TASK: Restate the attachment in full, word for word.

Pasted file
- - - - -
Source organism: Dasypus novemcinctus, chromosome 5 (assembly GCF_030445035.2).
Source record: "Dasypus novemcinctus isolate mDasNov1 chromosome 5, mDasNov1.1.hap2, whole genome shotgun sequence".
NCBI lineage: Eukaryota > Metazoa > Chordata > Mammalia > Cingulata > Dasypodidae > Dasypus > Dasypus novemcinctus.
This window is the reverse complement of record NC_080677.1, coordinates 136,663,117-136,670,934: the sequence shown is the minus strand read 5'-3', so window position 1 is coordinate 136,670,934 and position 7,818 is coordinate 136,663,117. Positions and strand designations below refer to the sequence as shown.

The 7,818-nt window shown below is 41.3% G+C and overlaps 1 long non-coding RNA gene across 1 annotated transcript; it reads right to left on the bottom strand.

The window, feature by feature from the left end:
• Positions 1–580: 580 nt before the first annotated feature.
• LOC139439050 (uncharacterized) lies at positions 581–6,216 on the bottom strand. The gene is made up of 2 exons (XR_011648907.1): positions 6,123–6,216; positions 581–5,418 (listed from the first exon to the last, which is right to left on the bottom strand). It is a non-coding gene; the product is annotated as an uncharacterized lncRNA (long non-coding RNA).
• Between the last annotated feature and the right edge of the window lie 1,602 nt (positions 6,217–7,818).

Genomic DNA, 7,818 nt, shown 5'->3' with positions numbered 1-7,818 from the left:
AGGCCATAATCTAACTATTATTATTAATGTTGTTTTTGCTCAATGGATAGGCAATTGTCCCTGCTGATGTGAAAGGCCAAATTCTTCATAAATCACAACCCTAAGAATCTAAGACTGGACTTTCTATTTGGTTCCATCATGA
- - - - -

Source organism: Dasypus novemcinctus, chromosome 5 (assembly GCF_030445035.2).
Source record: "Dasypus novemcinctus isolate mDasNov1 chromosome 5, mDasNov1.1.hap2, whole genome shotgun sequence".
NCBI lineage: Eukaryota > Metazoa > Chordata > Mammalia > Cingulata > Dasypodidae > Dasypus > Dasypus novemcinctus.
This window is the reverse complement of record NC_080677.1, coordinates 136,663,117-136,670,934: the sequence shown is the minus strand read 5'-3', so window position 1 is coordinate 136,670,934 and position 7,818 is coordinate 136,663,117. Positions and strand designations below refer to the sequence as shown.

The 7,818-nt window shown below is 41.3% G+C and overlaps 1 long non-coding RNA gene across 1 annotated transcript; it reads right to left on the bottom strand.

The window, feature by feature from the left end:
• Positions 1–580: 580 nt before the first annotated feature.
• LOC139439050 (uncharacterized) lies at positions 581–6,216 on the bottom strand. The gene is made up of 2 exons (XR_011648907.1): positions 6,123–6,216; positions 581–5,418 (listed from the first exon to the last, which is right to left on the bottom strand). It is a non-coding gene; the product is annotated as an uncharacterized lncRNA (long non-coding RNA).
• Between the last annotated feature and the right edge of the window lie 1,602 nt (positions 6,217–7,818).

Genomic DNA, 7,818 nt, shown 5'->3' with positions numbered 1-7,818 from the left:
AGGCCATAATCTAACTATTATTATTAATGTTGTTTTTGCTCAATGGATAGGCAATTGTCCCTGCTGATGTGAAAGGCCAAATTCTTCATAAATCACAACCCTAAGAATCTAAGACTGGACTTTCTATTTGGTTCCATCATGA